The Beer Industry Is Not Dying

Brewers are anxious. For the first time in 20 years, failures are way up and many (craft) industry leaders are shrinking. Prices are going down. Tariffs are cutting into profitability. Cannabis circles like a ravenous wolf. And the most existential of all crises—the kids ain’t drinkin’ like they used to.

A 2018 report from Berenberg Research found that respondents in their teens and early 20s were drinking over 20% less per capita than millennials did at their age. And millennials already were known to drink less than baby boomers and Gen Xers did at the same age. Industry leaders, such as AB InBev CEO Carlos Brito, have pointed to millennials' growing interest in health and wellness to explain their move from beer, as well as their growing appreciation for lower-alcohol options. As states across the US legalize weed, Gen Zers and millennials are more likely than older generations to favor marijuana over booze.

Things could definitely be easier. But if we look into the middle future, are things really as bad as all that? Lester Jones, the National Beer Wholesalers Association’s chief economist, musters some fascinating numbers that tell a different story. Jones acknowledges that young drinkers aren’t pulling their weight relative to earlier generations of young drinkers. But when he digs into the BLS’s Consumer Expenditure Survey, he sees reasons to feel hopeful.

Two trends are conspiring to drive consumption down, but they’re demographic, not behavioral. Jones looks at the beer-drinking population by age cohort, and sees two problems. Older people have more disposable income and so spend more on alcohol. Those who are in my age cohort, 45-54, spend twice as much as drinkers aged 21-25. That’s just a reality of life—people at the start of life just earn less. The problem is that my cohort has shrunk 1% over the period of 2010-2017. (This is the legacy of my brief, small generation, which was wee compared to the Baby Boomers who have dominated American society for 50 years—and which are swelling the ranks of the elderly as they age. Americans aged 65-74 grew at a robust 4.5%) The only other cohort to shrink were those youngest drinkers.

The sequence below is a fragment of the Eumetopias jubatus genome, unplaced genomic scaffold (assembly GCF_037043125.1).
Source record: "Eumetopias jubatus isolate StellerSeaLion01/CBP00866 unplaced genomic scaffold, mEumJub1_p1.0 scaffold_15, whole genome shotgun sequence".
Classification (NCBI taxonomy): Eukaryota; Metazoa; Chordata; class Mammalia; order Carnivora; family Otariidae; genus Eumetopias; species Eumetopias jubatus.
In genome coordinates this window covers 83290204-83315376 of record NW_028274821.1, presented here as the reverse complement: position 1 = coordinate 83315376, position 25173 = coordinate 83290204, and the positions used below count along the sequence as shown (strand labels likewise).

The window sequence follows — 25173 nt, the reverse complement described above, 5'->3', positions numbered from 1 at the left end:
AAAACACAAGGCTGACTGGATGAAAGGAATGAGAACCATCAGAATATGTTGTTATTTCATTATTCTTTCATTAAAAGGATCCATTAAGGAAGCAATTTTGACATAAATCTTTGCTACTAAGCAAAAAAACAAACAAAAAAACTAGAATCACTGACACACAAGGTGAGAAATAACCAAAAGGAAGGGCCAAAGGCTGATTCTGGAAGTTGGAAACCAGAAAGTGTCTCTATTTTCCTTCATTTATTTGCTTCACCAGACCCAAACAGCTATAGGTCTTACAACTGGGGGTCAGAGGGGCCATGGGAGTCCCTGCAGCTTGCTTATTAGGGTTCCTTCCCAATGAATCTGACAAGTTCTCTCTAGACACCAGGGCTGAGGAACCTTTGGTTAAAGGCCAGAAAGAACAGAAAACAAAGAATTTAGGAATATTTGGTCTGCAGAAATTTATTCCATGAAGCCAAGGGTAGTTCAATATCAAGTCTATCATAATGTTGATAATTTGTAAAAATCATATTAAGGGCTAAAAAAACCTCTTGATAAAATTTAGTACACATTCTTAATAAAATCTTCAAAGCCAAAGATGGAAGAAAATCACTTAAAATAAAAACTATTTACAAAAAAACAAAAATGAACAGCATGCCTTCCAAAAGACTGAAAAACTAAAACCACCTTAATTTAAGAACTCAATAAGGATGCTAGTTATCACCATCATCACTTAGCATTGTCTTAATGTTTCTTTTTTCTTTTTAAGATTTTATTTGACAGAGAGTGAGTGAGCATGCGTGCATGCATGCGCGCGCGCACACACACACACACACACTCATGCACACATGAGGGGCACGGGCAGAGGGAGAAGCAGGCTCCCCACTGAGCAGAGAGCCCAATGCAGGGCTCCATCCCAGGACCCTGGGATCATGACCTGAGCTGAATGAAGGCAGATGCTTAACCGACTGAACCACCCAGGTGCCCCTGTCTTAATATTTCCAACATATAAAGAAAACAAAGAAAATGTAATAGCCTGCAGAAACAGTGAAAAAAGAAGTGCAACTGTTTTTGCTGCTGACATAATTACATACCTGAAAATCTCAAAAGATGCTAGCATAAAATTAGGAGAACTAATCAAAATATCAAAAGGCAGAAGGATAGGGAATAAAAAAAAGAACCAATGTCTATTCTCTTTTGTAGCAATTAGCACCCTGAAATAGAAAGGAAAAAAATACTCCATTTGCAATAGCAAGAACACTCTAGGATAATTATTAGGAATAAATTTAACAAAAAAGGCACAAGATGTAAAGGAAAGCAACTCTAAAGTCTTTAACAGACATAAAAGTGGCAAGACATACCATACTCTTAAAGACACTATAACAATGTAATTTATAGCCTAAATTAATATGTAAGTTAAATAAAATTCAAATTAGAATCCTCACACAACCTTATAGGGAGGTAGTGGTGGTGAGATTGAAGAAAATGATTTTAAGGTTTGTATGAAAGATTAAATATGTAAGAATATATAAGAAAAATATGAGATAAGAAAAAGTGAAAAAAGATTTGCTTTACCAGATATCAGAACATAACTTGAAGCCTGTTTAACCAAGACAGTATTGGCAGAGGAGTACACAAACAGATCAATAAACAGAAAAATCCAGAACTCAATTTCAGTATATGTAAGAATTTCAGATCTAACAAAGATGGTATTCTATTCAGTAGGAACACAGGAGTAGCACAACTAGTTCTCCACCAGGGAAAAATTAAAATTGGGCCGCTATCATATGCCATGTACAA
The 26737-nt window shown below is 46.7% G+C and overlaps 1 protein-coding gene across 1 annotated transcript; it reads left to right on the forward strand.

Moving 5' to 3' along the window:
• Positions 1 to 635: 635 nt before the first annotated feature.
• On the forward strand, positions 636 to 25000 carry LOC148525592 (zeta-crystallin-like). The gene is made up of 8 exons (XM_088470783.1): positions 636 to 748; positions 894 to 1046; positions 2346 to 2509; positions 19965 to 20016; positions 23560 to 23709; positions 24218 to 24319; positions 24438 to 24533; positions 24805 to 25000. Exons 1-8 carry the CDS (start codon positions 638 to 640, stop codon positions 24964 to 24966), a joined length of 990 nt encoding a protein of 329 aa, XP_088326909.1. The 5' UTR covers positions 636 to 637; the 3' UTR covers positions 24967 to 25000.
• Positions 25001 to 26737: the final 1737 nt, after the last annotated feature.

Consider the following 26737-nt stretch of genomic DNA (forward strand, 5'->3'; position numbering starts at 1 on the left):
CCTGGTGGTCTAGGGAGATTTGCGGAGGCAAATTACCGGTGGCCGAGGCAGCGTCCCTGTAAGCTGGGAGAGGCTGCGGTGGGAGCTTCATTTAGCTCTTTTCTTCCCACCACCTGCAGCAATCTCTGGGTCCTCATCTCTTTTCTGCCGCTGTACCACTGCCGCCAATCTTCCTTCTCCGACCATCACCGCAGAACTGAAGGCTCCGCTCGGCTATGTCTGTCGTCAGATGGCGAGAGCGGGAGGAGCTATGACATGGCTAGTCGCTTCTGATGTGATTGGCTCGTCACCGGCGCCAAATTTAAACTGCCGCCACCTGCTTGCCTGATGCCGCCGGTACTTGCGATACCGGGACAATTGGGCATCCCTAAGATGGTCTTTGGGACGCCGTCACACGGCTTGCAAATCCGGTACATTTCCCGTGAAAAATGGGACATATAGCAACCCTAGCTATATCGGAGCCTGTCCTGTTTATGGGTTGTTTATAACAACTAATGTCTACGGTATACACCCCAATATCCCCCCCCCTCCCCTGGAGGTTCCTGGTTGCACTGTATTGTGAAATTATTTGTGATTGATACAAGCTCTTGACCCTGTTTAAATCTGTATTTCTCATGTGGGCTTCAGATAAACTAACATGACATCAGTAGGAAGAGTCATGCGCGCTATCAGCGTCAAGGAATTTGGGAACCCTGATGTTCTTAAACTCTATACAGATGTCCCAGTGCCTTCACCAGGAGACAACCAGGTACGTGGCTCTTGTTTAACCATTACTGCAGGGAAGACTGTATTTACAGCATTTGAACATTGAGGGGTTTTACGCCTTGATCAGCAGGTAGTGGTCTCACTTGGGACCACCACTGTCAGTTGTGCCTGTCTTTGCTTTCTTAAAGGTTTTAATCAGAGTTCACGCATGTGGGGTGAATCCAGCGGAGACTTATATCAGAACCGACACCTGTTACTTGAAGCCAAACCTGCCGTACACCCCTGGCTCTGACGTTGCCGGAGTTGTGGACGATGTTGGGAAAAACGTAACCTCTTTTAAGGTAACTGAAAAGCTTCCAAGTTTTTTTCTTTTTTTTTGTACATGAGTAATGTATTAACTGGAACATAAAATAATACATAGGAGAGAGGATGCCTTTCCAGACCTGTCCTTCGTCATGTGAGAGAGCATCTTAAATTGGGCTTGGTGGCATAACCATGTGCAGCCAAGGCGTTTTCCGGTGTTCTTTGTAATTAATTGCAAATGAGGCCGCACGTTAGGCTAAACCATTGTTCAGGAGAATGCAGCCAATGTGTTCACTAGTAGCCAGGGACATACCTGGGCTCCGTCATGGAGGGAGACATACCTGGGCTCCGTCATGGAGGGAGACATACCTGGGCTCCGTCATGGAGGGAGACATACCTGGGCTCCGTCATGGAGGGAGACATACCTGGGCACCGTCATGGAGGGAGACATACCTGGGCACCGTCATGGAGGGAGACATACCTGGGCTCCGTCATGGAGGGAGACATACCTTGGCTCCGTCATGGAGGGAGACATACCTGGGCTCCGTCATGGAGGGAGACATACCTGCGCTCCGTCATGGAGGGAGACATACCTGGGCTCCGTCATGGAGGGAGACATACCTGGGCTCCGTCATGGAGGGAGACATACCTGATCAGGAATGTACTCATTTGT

This has two effects. First, it means the industry is leaning on big spenders who have shrunk in size—there are just fewer of us than there were big spenders during the brewing industry’s salad days of the late naughties. Second, the post-recession generation of young adults, those who would normally be jumping into booze in a big way, just have less money to do so than earlier generations:

For younger consumers, rent, entertainment, eating out, education, transportation and health care have all taken bigger bites out of their total expenditure budget since 2010. This is a forced budgetary constraint imposed by the marketplace on consumers and their lifestyles.  Moreover, the growth of high-end beverages and a focus on local craft has forced a decline in total volumes while consumers manage to keep their budgets balanced.

But those young people won’t be poor forever. Their spending has been depressed, but Jones thinks they’ll catch up as other generations have. And in the meantime, my anemic little cohort will age and become increasingly irrelevant to the overall industry.

Jones identifies one other super fascinating detail. The BLS breaks expenditures down by category, and it turns out that spending on booze is basically consistent across time—people spend a little less than 1% of their money on alcohol, a figure that has held firm for thirty years. It just so happens that the way the cohorts line up at the moment isn’t great for overall spending.

There is more fine-grained analysis, including a bunch of very interesting tables and graphs, st the link. I will leave you with Jones’ parting words, which might make you feel a bit sunnier about the beer industry’s prospects.

The economy will see an absolute increase in total spending as every consumer moves into the next stage of their lives. This will translate into an absolute increase in spending on alcohol following a steady 1 percent share of total expenditures. The end is not near for alcohol or beer, it’s the beginning.

Cover photo: The Independent

Jeff AlworthComment